Rides and Destinations
If you ride the backstreets of Detroit, Mich., there is an old watering hole on the north end of the city that’s as classic as a Vincent Black Shadow. At 19803 Ralston St., just a block off famed Woodward Avenue, sits The Stonehouse Bar. Touted as the longest continuously operating bar in Detroit, the bar, with its Victorian-style covered front porch, was once a farmhouse for the Anthony Grobbel family back in the 1930s.
Following the repeal of prohibition in 1928, Grobbel ran the place as a tavern and named it The Sportsman’s Rendevous Bar. He moved his family into the upstairs and operated the first floor as the tavern. During prohibition, before Grobbel owned the building, it was a hang-out for local rumrunners and mobsters who were part of the Detroit Purple Gang, Al Capone’s Motor City muscle. The downstairs served as the gang’s clubhouse and the upstairs was a brothel. When Grobbel died in 1940, the bar was sold and renamed The Stonehouse Bar.
Today, the bar is a stop-off for the area’s independent bikers. Inside, you can grab a cold beverage and pick out some tunes on the jukebox. You can stay inside or sit out on the front porch at a picnic table to enjoy the music and beverage, noting the names of riders and people who have passed through before you carved deep into the table tops.
In a time when so many things seem prefabed, The Stonehouse Bar is the real thing. From the impression it makes the first time you ride up, to the regulars who make everyone who steps inside feel right at home, this place is one of a kind. It’s a step back to a time when small neighborhood bars dotted this country’s cityscapes. Bars like this were gathering spots where the friendships and camaraderie of the American working class thrived. That’s how it feels at The Stonehouse today, sitting at the bar sipping a Bud, listening to the old-school bikers unlock their memory banks with stories of the days when the machinery coming out of bike shops like Earl Buck’s and Blackie’s Custom Engines ruled the streets of Detroit — it just doesn’t get any better.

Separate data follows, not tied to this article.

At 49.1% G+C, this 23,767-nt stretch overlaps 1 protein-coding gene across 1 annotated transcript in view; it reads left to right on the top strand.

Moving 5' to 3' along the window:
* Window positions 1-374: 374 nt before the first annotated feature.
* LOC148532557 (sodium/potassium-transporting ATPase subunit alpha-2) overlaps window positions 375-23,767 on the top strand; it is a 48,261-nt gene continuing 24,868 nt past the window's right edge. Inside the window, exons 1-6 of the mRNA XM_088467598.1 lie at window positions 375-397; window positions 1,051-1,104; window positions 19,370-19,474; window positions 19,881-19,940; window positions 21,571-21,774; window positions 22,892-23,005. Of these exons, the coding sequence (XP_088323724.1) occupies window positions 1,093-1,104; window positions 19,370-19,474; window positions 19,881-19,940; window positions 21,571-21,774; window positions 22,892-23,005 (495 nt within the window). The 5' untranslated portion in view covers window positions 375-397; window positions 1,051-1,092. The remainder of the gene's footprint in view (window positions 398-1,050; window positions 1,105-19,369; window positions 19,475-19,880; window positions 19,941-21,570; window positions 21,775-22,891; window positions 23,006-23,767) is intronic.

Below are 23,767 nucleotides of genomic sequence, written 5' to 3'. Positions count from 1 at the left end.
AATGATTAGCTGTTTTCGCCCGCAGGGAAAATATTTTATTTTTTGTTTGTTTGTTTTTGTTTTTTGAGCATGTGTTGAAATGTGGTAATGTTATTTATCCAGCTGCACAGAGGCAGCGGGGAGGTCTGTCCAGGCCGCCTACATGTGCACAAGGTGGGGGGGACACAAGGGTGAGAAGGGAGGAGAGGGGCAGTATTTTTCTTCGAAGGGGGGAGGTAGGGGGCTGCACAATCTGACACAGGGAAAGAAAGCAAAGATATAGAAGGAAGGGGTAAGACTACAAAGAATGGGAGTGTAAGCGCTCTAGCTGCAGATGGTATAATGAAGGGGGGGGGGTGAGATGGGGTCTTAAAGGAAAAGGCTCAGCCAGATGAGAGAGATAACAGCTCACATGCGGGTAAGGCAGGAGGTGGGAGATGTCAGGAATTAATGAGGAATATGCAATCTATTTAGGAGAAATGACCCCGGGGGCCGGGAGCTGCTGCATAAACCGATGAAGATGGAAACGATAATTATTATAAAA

The Stonehouse regulars have a saying, “Come as a stranger and leave as a friend.” There is also the more humorous, “Come as a stranger and leave even stranger.” The bar is also home to many local blues bands. Bartender Tally and his Easystreet Band, Christopher Leigh and the Boogie Chillens, the Immortal Winos and The Alley Cats perform at The Stonehouse regularly. Come Christmastime, the front windows are stacked high with toys and the place starts to look like Saint Nick’s workshop, as local bikers give generously to the Toys for Tots drive. Along with helping out with Toys for Tots, owners of The Stonehouse have put on many fund-raising gatherings to help injured local riders with medical expenses and the like.
So if you’re ever out riding Michigan Route 1 on the north end of Detroit, do yourself a favor — stop in at The Stonehouse for a cold one, and bring your camera to take a picture of your bike in front of the old bar. Whether you’re riding a Harley, Indian, Triumph, Norton or Beezer, the classic lines of The Stonehouse will surely complement your ride. — Ron Piskor (aka Norton Ron)